is what all Pagan religions have struggled, as they could, to set
forth. I think Scandinavian Paganism, to us here, is more interesting
than any other. It is, for one thing, the latest; it continued in
these regions of Europe till the eleventh century: eight-hundred years
ago the Norwegians were still worshippers of Odin. It is interesting
also as the creed of our fathers; the men whose blood still runs in
our veins, whom doubtless we still resemble in so many ways. Strange:
they did believe that, while we believe so differently. Let us look a
little at this poor Norse creed, for many reasons. We have tolerable
means to do it; for there is another point of interest in these
Scandinavian mythologies: that they have been preserved so well.

In that strange island Iceland, - burst-up, the geologists say, by fire
from the bottom of the sea; a wild land of barrenness and lava;
swallowed many months of every year in black tempests, yet with a wild
gleaming beauty in summer-time; towering up there, stern and grim, in
the North Ocean; with its snow jokuls, roaring geysers, sulphur-pools
and horrid volcanic chasms, like the waste chaotic battle-field of
Frost and Fire; - where of all places we least looked for Literature or
written memorials, the record of these things was written down. On the
seaboard of this wild land is a rim of grassy country, where cattle
can subsist, and men by means of them and of what the sea yields; and
it seems they were poetic men these, men who had deep thoughts in
them, and uttered musically their thoughts. Much would be lost, had
Iceland not been burst-up from the sea, not been discovered by the
Northmen! The old Norse Poets were many of them natives of Iceland.

Sæmund, one of the early Christian Priests there, who perhaps had a
lingering fondness for Paganism, collected certain of their old Pagan
songs, just about becoming obsolete then, - Poems or Chants of a
mythic, prophetic, mostly all of a religious character: that is what
Norse critics call the _Elder_ or Poetic _Edda_. _Edda_, a word of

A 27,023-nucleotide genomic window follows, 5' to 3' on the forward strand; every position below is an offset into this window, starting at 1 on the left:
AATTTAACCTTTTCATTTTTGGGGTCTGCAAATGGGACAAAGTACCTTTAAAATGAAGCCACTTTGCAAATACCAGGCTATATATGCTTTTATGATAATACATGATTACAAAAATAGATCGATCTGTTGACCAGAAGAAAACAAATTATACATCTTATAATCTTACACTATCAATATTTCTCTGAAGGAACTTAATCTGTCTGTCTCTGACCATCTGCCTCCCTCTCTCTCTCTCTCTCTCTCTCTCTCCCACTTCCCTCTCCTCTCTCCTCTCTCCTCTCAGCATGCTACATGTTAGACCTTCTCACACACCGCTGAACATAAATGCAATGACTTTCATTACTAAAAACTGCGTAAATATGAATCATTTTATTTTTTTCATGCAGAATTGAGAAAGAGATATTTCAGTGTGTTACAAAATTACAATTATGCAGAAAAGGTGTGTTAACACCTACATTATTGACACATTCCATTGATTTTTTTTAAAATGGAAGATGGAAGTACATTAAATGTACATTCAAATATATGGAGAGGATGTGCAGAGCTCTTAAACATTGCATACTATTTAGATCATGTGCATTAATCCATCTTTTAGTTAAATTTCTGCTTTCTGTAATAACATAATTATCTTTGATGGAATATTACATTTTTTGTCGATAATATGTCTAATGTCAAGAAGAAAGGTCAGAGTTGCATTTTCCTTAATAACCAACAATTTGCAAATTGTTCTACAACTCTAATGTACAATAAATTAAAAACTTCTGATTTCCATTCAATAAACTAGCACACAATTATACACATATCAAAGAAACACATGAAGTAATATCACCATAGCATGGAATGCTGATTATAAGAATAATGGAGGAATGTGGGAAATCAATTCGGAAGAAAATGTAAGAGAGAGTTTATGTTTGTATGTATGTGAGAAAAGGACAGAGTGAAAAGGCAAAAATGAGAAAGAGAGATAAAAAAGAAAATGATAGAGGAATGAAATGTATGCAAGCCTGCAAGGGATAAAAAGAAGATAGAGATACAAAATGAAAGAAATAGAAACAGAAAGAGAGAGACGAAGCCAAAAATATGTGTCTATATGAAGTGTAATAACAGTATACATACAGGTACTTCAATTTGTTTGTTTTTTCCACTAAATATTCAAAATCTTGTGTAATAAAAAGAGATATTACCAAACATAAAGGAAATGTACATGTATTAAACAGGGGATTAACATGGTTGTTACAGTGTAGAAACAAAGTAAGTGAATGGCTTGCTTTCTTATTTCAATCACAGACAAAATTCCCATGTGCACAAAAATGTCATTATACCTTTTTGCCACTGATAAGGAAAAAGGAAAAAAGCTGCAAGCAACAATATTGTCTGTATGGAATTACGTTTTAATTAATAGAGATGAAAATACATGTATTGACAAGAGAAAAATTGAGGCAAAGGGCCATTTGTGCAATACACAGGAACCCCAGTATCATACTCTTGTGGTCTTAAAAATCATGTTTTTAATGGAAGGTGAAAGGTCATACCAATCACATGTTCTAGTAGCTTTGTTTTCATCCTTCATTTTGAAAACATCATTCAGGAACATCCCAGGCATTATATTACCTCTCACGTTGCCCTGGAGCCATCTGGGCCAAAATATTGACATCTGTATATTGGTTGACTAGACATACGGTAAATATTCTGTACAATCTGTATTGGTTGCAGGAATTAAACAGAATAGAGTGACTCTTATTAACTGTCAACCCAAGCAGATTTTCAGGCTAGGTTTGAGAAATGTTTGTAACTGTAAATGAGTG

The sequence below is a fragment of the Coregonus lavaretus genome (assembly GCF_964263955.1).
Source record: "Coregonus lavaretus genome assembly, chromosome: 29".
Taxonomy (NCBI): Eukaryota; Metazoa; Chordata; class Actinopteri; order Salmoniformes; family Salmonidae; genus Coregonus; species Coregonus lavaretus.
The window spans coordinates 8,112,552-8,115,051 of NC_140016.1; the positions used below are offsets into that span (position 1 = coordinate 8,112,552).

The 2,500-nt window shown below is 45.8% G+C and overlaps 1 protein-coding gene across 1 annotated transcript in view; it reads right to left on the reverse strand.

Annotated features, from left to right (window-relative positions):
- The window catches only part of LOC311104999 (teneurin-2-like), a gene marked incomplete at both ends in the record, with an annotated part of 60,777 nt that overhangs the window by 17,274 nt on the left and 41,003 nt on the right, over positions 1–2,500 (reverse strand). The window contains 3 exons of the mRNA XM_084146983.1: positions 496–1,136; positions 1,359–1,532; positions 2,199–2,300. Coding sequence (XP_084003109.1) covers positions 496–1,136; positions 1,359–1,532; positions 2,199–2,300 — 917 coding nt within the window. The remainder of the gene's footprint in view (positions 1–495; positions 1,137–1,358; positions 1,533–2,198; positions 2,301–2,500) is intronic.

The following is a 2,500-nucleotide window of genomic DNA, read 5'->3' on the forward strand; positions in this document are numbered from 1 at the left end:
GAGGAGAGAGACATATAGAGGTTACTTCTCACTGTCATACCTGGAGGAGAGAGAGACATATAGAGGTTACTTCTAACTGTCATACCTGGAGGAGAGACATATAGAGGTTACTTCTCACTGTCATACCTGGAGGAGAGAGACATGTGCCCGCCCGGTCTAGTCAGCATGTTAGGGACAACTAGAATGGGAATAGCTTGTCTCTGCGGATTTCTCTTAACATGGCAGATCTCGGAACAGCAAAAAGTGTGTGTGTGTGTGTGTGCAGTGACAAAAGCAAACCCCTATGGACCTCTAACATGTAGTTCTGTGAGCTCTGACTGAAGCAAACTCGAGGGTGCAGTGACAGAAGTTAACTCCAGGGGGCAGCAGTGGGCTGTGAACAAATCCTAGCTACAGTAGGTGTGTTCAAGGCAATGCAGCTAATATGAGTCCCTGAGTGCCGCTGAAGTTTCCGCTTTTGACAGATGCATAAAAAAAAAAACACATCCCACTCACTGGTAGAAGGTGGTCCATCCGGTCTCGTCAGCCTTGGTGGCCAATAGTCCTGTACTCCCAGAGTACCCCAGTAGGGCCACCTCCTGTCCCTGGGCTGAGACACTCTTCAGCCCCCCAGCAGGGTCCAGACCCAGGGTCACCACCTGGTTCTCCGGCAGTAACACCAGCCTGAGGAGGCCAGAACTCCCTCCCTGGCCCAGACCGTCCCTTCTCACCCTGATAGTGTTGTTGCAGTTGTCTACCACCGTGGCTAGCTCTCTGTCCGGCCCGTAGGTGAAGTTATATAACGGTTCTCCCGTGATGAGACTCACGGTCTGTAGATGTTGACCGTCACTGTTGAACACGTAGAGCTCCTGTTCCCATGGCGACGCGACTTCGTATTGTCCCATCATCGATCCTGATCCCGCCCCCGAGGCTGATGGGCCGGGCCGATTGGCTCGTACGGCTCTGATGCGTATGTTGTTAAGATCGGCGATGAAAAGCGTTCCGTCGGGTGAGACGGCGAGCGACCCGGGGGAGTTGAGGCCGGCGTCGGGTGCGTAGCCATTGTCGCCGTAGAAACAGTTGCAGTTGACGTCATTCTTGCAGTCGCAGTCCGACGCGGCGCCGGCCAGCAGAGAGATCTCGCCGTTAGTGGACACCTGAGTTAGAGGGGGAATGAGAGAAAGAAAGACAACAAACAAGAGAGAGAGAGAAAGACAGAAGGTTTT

uncertain etymology, is thought to signify _Ancestress_. Snorro
Sturleson, an Iceland gentleman, an extremely notable personage,
educated by this Sæmund's grandson, took in hand next, near a century
afterwards, to put together, among several other books he wrote, a
kind of Prose Synopsis of the whole Mythology; elucidated by new
fragments of traditionary verse. A work constructed really with great
ingenuity, native talent, what one might call unconscious art;
altogether a perspicuous clear work, pleasant reading still: this is
the _Younger_ or Prose _Edda_. By these and the numerous other
_Sagas_, mostly Icelandic, with the commentaries, Icelandic or not,
which go on zealously in the North to this day, it is possible to gain
some direct insight even yet; and see that old Norse system of Belief,
as it were, face to face. Let us forget that it is erroneous Religion;
let us look at it as old Thought, and try if we cannot sympathise with
it somewhat.

The primary characteristic of this old Northland Mythology I find to
be Impersonation of the visible workings of Nature. Earnest simple
recognition of the workings of Physical Nature, as a thing wholly
miraculous, stupendous and divine. What we now lecture of as Science,
they wondered at, and fell down in awe before, as Religion. The dark
hostile powers of Nature they figure to themselves as '_Jötuns_,'
Giants, huge shaggy beings of a demonic character. Frost, Fire,
Sea-tempest; these are Jötuns. The friendly powers again, as
Summer-heat, the Sun, are Gods. The empire of this Universe is divided
between these two; they dwell apart, in perennial internecine feud.
The Gods dwell above in Asgard, the Garden of the Asen, or Divinities;
Jötunheim, a distant dark chaotic land, is the home of the Jötuns.

Curious all this; and not idle or inane, if we will look at the
foundation of it! The power of _Fire_, or _Flame_, for instance, which
we designate by some trivial chemical name, thereby hiding from
ourselves the essential character of wonder that dwells in it as in

Online LibraryThomas CarlyleSartor resartus; and, On heroes, hero-worship and the heroic in history → online text (page 23 of 43)